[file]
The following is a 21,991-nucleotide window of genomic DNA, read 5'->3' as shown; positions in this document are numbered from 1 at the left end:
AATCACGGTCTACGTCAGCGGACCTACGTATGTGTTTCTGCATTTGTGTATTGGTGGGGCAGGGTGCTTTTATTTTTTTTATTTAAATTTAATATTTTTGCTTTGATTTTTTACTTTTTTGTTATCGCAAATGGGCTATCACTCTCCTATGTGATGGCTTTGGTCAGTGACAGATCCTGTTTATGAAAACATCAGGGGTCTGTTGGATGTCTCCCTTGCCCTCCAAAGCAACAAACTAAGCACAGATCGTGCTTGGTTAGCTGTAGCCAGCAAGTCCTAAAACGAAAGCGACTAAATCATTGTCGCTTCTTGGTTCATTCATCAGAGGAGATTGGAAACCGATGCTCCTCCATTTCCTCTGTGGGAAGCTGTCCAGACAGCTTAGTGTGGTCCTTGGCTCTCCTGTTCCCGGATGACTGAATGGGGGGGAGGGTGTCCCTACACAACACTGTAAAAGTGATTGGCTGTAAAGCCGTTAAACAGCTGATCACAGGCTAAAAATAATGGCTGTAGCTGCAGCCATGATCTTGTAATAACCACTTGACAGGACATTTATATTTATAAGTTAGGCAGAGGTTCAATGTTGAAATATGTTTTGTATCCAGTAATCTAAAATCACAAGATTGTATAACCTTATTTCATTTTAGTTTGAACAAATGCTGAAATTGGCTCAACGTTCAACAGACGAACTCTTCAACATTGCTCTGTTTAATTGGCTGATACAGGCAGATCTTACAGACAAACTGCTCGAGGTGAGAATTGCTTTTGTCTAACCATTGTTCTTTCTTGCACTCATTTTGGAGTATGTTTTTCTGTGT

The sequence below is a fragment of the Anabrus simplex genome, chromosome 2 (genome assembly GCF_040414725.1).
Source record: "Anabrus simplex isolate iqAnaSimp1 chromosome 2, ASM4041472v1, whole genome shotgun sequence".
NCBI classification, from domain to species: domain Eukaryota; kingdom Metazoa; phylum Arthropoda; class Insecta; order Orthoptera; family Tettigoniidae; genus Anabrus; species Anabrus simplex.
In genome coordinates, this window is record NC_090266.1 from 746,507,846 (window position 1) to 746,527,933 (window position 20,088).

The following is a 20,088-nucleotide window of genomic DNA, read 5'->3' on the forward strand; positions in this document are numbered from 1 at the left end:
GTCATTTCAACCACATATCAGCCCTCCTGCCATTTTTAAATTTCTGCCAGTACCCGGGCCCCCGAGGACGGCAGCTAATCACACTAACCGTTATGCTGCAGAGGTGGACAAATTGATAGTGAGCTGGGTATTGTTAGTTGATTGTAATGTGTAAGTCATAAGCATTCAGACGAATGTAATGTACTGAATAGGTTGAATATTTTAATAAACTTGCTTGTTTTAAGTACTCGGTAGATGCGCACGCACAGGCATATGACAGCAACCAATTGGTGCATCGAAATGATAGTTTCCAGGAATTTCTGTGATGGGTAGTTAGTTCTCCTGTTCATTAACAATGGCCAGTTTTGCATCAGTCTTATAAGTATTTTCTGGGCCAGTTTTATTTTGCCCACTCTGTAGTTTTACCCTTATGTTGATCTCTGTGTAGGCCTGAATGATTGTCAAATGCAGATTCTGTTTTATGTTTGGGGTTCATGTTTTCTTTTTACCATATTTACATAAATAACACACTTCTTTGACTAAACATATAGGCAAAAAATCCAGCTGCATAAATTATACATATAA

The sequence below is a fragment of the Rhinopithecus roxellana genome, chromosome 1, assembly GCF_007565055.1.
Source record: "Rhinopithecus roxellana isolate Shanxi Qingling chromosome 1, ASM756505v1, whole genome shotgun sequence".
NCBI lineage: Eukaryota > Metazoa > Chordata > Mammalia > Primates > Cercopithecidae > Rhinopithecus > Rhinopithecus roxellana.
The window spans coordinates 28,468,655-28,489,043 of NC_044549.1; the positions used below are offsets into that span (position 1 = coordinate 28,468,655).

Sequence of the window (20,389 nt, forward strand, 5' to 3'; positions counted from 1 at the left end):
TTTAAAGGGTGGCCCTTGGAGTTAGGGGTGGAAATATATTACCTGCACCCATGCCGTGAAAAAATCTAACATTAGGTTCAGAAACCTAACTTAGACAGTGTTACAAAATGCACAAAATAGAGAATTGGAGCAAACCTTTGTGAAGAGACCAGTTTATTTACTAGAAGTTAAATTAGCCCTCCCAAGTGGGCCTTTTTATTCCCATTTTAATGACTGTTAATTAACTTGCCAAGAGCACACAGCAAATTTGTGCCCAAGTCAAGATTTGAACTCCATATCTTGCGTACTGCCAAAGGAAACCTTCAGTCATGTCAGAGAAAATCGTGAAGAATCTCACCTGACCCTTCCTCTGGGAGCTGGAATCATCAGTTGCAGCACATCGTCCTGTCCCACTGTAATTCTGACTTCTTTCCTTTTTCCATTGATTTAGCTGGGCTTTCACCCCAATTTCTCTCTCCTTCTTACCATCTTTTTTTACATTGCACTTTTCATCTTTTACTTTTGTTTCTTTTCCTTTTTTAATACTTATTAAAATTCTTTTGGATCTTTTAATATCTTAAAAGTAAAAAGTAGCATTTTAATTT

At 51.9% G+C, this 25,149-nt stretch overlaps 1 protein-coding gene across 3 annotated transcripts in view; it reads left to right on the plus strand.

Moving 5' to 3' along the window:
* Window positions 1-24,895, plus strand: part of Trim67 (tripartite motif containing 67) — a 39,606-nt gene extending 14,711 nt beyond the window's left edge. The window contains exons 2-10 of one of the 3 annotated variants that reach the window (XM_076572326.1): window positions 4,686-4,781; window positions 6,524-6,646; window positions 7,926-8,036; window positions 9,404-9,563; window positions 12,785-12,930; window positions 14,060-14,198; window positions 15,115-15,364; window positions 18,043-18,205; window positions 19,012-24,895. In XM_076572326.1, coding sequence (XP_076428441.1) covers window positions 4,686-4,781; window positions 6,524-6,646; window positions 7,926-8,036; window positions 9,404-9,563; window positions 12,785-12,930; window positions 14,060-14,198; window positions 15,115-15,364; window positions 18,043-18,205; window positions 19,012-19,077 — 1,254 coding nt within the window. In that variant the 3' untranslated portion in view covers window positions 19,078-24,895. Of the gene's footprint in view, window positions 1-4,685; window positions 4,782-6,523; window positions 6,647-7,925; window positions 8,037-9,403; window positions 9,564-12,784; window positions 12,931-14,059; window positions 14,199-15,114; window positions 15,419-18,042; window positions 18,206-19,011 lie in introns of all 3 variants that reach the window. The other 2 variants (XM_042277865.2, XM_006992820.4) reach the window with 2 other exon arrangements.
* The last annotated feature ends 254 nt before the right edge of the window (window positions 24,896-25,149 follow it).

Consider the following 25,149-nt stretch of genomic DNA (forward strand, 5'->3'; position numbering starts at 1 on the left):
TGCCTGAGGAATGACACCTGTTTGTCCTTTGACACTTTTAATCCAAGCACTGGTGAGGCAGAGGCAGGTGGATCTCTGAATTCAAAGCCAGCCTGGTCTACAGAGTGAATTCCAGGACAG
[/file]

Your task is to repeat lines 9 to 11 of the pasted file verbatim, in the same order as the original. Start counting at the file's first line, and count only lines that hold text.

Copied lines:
The sequence below is a fragment of the Rhinopithecus roxellana genome, chromosome 1, assembly GCF_007565055.1.
Source record: "Rhinopithecus roxellana isolate Shanxi Qingling chromosome 1, ASM756505v1, whole genome shotgun sequence".
NCBI lineage: Eukaryota > Metazoa > Chordata > Mammalia > Primates > Cercopithecidae > Rhinopithecus > Rhinopithecus roxellana.